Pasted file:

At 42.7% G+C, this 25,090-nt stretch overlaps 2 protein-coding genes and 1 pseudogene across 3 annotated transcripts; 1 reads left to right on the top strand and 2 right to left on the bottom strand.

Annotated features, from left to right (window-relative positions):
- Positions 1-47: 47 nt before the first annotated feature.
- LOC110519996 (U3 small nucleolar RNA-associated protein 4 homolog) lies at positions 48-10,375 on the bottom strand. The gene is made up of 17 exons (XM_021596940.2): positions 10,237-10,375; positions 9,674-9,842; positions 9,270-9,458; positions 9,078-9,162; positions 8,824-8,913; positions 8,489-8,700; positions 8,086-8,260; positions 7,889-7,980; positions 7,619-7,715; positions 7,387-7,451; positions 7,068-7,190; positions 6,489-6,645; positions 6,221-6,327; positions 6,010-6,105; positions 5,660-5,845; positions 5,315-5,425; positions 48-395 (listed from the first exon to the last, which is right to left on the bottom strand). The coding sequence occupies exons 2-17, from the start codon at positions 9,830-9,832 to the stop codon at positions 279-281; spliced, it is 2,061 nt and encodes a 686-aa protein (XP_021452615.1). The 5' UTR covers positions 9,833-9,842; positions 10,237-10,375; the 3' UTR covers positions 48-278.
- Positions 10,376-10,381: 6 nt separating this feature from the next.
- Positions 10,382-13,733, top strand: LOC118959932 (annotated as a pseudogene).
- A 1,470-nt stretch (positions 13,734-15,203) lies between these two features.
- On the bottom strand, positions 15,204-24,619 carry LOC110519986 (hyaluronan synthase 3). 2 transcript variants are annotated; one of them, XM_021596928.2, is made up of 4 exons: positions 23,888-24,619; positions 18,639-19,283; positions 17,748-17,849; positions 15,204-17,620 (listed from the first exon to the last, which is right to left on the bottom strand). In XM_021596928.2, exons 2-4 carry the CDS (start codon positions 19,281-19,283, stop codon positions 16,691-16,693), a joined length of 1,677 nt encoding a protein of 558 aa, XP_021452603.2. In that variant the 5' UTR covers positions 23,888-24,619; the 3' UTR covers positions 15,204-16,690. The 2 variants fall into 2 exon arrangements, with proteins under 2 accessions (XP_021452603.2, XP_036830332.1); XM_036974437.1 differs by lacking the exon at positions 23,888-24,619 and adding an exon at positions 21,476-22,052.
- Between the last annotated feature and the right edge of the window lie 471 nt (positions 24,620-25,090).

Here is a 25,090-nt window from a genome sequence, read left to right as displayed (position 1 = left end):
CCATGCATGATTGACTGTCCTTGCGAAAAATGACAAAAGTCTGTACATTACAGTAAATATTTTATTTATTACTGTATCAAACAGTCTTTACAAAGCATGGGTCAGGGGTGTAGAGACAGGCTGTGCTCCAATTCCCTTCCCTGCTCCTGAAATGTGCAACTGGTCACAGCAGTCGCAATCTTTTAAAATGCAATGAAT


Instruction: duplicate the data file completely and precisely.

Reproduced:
At 42.7% G+C, this 25,090-nt stretch overlaps 2 protein-coding genes and 1 pseudogene across 3 annotated transcripts; 1 reads left to right on the top strand and 2 right to left on the bottom strand.

Annotated features, from left to right (window-relative positions):
- Positions 1-47: 47 nt before the first annotated feature.
- LOC110519996 (U3 small nucleolar RNA-associated protein 4 homolog) lies at positions 48-10,375 on the bottom strand. The gene is made up of 17 exons (XM_021596940.2): positions 10,237-10,375; positions 9,674-9,842; positions 9,270-9,458; positions 9,078-9,162; positions 8,824-8,913; positions 8,489-8,700; positions 8,086-8,260; positions 7,889-7,980; positions 7,619-7,715; positions 7,387-7,451; positions 7,068-7,190; positions 6,489-6,645; positions 6,221-6,327; positions 6,010-6,105; positions 5,660-5,845; positions 5,315-5,425; positions 48-395 (listed from the first exon to the last, which is right to left on the bottom strand). The coding sequence occupies exons 2-17, from the start codon at positions 9,830-9,832 to the stop codon at positions 279-281; spliced, it is 2,061 nt and encodes a 686-aa protein (XP_021452615.1). The 5' UTR covers positions 9,833-9,842; positions 10,237-10,375; the 3' UTR covers positions 48-278.
- Positions 10,376-10,381: 6 nt separating this feature from the next.
- Positions 10,382-13,733, top strand: LOC118959932 (annotated as a pseudogene).
- A 1,470-nt stretch (positions 13,734-15,203) lies between these two features.
- On the bottom strand, positions 15,204-24,619 carry LOC110519986 (hyaluronan synthase 3). 2 transcript variants are annotated; one of them, XM_021596928.2, is made up of 4 exons: positions 23,888-24,619; positions 18,639-19,283; positions 17,748-17,849; positions 15,204-17,620 (listed from the first exon to the last, which is right to left on the bottom strand). In XM_021596928.2, exons 2-4 carry the CDS (start codon positions 19,281-19,283, stop codon positions 16,691-16,693), a joined length of 1,677 nt encoding a protein of 558 aa, XP_021452603.2. In that variant the 5' UTR covers positions 23,888-24,619; the 3' UTR covers positions 15,204-16,690. The 2 variants fall into 2 exon arrangements, with proteins under 2 accessions (XP_021452603.2, XP_036830332.1); XM_036974437.1 differs by lacking the exon at positions 23,888-24,619 and adding an exon at positions 21,476-22,052.
- Between the last annotated feature and the right edge of the window lie 471 nt (positions 24,620-25,090).

Here is a 25,090-nt window from a genome sequence, read left to right as displayed (position 1 = left end):
CCATGCATGATTGACTGTCCTTGCGAAAAATGACAAAAGTCTGTACATTACAGTAAATATTTTATTTATTACTGTATCAAACAGTCTTTACAAAGCATGGGTCAGGGGTGTAGAGACAGGCTGTGCTCCAATTCCCTTCCCTGCTCCTGAAATGTGCAACTGGTCACAGCAGTCGCAATCTTTTAAAATGCAATGAAT